Population Based Level of Service

POPS’ Methodology:

The Department of Parks asserts that the Population Based Level of Service (LOS) is valid in quantifying the need for recreational facilities more so than actual supply and demand. And it is true that it is a valid methodology.

However, this methodology as stated by the expert consultants who worked on POPS, that LOS standards are based on supply and demand.

Each community determine its own LOS standard based on current supply/demand and future supply/demand projections

 View the entire consultants’  methodology statement, POPS_LOS Methodology_171220

However, supply & demand data has not been made public in the POPS process or any public process conducted by DPR.

But this data exists. DPR has it in abundance. So why is none of it being made part of the Population Based LOS recommendations for Arlington’s 20 year master plan or part of any review which suggests the need to retain, expand and add millions of dollars in improvements like synthetic turf and lights?

Experts on Population Based LOS

The PROS Consulting group was hired by Arlington to help review field and park facility data and develop recommendations. PROS Consulting has performed similar work for other localities and much of the disclosure of PROS methodology in other projects appears in the methodology statement provided to Arlington.

Other Localities Using Population Based LOS 

For Durango, Colorado park system (8.1 Facility Standards, page 157) , PROS Consulting also states the need for supply & demand (capacity) data.

“The purpose of establishing level of service standards for parks and recreation facilities is to ensure adequate provision of facilities and equal opportunity for residents. Although measuring equal opportunity will never be an exact science, five measures can help provide a reasonable assessment:

(1) Amount of park land in acreage;   (MISSING FROM DPR’s POPULATION BASED LOS)

(2) Distance or travel time to access;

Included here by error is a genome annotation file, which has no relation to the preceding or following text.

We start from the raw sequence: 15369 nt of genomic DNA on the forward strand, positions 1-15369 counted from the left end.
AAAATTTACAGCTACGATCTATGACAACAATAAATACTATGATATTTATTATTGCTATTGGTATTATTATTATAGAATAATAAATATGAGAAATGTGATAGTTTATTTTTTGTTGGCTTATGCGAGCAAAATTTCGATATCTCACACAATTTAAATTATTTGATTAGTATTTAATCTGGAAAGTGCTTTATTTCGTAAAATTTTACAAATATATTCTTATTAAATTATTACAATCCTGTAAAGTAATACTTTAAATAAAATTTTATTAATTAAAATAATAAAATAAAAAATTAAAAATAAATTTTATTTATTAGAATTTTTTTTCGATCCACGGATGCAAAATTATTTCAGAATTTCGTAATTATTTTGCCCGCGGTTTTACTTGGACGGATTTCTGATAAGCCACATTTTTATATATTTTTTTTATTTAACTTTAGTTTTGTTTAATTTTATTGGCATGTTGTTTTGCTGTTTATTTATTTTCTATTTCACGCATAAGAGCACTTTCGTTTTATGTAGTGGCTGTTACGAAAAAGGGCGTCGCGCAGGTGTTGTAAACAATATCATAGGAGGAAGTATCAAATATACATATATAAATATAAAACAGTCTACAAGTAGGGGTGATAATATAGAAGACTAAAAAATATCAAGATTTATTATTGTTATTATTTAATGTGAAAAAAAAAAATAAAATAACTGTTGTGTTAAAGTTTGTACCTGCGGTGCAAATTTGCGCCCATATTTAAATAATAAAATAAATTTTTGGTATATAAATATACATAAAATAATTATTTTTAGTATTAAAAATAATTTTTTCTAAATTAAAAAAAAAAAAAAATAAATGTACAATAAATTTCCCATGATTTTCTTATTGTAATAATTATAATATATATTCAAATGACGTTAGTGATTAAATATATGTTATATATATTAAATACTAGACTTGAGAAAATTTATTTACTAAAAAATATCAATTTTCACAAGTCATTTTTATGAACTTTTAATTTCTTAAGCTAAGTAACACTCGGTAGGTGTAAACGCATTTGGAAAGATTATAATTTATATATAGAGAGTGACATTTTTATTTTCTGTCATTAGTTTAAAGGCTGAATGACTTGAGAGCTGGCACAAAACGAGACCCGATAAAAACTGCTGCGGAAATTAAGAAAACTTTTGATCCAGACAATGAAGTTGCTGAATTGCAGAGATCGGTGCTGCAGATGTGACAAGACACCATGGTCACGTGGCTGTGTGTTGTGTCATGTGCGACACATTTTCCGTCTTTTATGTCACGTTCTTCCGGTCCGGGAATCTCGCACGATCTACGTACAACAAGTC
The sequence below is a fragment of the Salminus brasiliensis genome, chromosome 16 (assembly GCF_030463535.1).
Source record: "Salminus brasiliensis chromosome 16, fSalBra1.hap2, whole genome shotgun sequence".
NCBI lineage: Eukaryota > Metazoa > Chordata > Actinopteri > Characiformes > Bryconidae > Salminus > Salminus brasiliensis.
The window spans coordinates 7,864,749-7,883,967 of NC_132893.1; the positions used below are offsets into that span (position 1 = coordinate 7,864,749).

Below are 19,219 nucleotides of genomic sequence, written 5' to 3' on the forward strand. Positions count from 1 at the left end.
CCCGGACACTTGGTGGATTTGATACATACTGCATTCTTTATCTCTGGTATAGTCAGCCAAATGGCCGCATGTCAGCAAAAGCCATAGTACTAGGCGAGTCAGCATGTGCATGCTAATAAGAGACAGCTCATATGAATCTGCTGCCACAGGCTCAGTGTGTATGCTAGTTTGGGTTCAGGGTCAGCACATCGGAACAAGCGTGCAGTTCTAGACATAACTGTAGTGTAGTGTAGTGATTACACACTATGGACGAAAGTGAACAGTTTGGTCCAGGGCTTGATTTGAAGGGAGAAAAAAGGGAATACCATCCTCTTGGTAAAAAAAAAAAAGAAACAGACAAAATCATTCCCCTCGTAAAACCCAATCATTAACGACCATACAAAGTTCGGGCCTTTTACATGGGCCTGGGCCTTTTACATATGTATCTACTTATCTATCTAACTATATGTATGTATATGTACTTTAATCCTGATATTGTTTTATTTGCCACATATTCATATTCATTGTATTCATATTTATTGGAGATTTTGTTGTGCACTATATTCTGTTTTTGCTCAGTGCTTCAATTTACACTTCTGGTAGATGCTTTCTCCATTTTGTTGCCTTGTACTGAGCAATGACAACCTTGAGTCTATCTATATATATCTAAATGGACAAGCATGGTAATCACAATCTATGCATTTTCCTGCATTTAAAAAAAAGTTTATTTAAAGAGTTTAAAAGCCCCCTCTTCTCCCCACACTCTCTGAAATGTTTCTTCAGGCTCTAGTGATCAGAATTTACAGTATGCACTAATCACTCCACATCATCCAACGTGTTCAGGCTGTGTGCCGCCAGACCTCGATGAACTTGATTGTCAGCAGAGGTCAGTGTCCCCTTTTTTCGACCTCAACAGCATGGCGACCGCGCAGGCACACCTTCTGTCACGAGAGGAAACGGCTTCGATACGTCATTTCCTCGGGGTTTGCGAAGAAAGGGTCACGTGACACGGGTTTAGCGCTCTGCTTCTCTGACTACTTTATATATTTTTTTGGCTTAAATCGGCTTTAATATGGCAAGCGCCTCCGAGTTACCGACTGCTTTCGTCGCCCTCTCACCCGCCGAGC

(3) Capacity of facilities;  (MISSING FROM DPR’s POPULATION BASED LOS) 

(4) Quality of experience;

(5) Availability of programs and activities.”

Below are a comparison of methodology statements in their entirety for Arlington and for Durango, Colorado.

Other Experts Equally Agree, Supply & Demand Data is Necessary

The Importance of Unique Park and Recreation Standards: “Current methodology suggests each community determine their own standards or Level of Service (LOS) through detailed, time consuming, and cumbersome research including surveying of park usage and resident interests combined with an introspective insight into its own defining blend of natural, social and economic characteristics.”

(Source: Houseal Lavigne Associates is a professional consulting firm specializing in all areas of Community Planning, Urban Design, and Economic Development),

Our “Peer Cities” Use Supply & Demand Data for Facility Recommendations

When Alexandria, VA hired PROS Consultant group to evaluate their park facility needs, capacity (supply and demand) of each field was a central part of the evaluation. [Source: Comprehensive Athletic Fields Master Plan Final Report pp. 7-10)]

Why LOS does not work without the supply/demand data

When LOS standards only compare other cities and national averages  ,without utilization data, there are too many faulty and potentially mis-calculated variables.

Peer Cities’ Comprehensive Park Systems: FoAHP newsletter compared other important factors such as parkland totals to “peer” cities, Arlington ranked very low in its total acreage of parkland. In fact, Arlington has 3 times less parkland than St. Paul, MN.

Synthetic Turf: For example in Arlington, synthetic turf fields were counted the same as a grass field even though more hours can be played on them.  So while Arlington may have counted a synthetic turf field as 1, another city’s grass field is also counted as 1, even though Arlington’s field could be played on for many more hours.

Combination Field Calculations: In Arlington, we have actually 35 diamond fields and 20 combination fields and DPR allocates 18 of those for diamond field reservations. Meaning that during the Spring season, Arlington’s population has access to 53 diamond fields during the prime season. So in actuality Arlington’s per capita access is approximately 1 diamond field per ~ 4,000 people.  How were our “peer city” combination fields calculated?

APS Facilities: How are APS facilities calculated in Arlington versus peer cities? Where peer cities’ facilities included or not?

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